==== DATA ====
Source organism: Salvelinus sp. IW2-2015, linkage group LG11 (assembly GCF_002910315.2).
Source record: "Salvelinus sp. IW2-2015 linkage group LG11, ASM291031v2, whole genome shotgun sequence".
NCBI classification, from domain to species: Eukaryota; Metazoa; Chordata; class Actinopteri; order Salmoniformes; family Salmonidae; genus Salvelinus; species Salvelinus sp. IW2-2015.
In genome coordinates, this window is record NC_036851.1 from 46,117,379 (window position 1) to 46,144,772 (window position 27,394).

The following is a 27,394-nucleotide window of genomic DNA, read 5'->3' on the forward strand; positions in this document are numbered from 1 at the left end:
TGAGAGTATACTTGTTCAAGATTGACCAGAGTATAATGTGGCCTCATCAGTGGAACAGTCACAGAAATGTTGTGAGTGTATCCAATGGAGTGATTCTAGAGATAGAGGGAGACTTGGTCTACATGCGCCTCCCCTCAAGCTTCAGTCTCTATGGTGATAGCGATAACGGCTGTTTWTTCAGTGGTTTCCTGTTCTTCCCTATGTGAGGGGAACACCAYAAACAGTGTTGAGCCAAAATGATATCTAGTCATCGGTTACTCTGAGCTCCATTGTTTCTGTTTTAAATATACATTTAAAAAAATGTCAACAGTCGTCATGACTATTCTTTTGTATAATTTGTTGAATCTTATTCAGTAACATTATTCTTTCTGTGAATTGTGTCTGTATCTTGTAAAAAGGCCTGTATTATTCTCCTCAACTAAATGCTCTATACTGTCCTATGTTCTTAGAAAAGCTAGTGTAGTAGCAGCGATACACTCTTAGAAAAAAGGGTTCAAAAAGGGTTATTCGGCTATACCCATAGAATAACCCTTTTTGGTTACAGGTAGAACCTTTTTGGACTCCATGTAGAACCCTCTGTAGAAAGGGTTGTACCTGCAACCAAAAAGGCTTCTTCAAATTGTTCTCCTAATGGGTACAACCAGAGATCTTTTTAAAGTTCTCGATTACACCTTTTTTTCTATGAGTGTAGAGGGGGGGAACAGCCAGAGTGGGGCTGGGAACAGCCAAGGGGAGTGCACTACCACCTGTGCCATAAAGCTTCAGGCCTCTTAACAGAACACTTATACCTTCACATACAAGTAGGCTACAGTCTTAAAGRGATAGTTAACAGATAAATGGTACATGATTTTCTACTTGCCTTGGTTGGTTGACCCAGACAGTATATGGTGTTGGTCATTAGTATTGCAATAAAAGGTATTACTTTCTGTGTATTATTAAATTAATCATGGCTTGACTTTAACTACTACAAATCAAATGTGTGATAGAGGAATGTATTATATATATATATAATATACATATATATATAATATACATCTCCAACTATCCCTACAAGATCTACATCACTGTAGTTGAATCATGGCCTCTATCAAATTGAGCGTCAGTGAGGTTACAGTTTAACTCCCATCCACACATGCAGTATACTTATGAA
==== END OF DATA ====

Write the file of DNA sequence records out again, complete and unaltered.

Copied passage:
Source organism: Salvelinus sp. IW2-2015, linkage group LG11 (assembly GCF_002910315.2).
Source record: "Salvelinus sp. IW2-2015 linkage group LG11, ASM291031v2, whole genome shotgun sequence".
NCBI classification, from domain to species: Eukaryota; Metazoa; Chordata; class Actinopteri; order Salmoniformes; family Salmonidae; genus Salvelinus; species Salvelinus sp. IW2-2015.
In genome coordinates, this window is record NC_036851.1 from 46,117,379 (window position 1) to 46,144,772 (window position 27,394).

The following is a 27,394-nucleotide window of genomic DNA, read 5'->3' on the forward strand; positions in this document are numbered from 1 at the left end:
TGAGAGTATACTTGTTCAAGATTGACCAGAGTATAATGTGGCCTCATCAGTGGAACAGTCACAGAAATGTTGTGAGTGTATCCAATGGAGTGATTCTAGAGATAGAGGGAGACTTGGTCTACATGCGCCTCCCCTCAAGCTTCAGTCTCTATGGTGATAGCGATAACGGCTGTTTWTTCAGTGGTTTCCTGTTCTTCCCTATGTGAGGGGAACACCAYAAACAGTGTTGAGCCAAAATGATATCTAGTCATCGGTTACTCTGAGCTCCATTGTTTCTGTTTTAAATATACATTTAAAAAAATGTCAACAGTCGTCATGACTATTCTTTTGTATAATTTGTTGAATCTTATTCAGTAACATTATTCTTTCTGTGAATTGTGTCTGTATCTTGTAAAAAGGCCTGTATTATTCTCCTCAACTAAATGCTCTATACTGTCCTATGTTCTTAGAAAAGCTAGTGTAGTAGCAGCGATACACTCTTAGAAAAAAGGGTTCAAAAAGGGTTATTCGGCTATACCCATAGAATAACCCTTTTTGGTTACAGGTAGAACCTTTTTGGACTCCATGTAGAACCCTCTGTAGAAAGGGTTGTACCTGCAACCAAAAAGGCTTCTTCAAATTGTTCTCCTAATGGGTACAACCAGAGATCTTTTTAAAGTTCTCGATTACACCTTTTTTTCTATGAGTGTAGAGGGGGGGAACAGCCAGAGTGGGGCTGGGAACAGCCAAGGGGAGTGCACTACCACCTGTGCCATAAAGCTTCAGGCCTCTTAACAGAACACTTATACCTTCACATACAAGTAGGCTACAGTCTTAAAGRGATAGTTAACAGATAAATGGTACATGATTTTCTACTTGCCTTGGTTGGTTGACCCAGACAGTATATGGTGTTGGTCATTAGTATTGCAATAAAAGGTATTACTTTCTGTGTATTATTAAATTAATCATGGCTTGACTTTAACTACTACAAATCAAATGTGTGATAGAGGAATGTATTATATATATATATAATATACATATATATATAATATACATCTCCAACTATCCCTACAAGATCTACATCACTGTAGTTGAATCATGGCCTCTATCAAATTGAGCGTCAGTGAGGTTACAGTTTAACTCCCATCCACACATGCAGTATACTTATGAA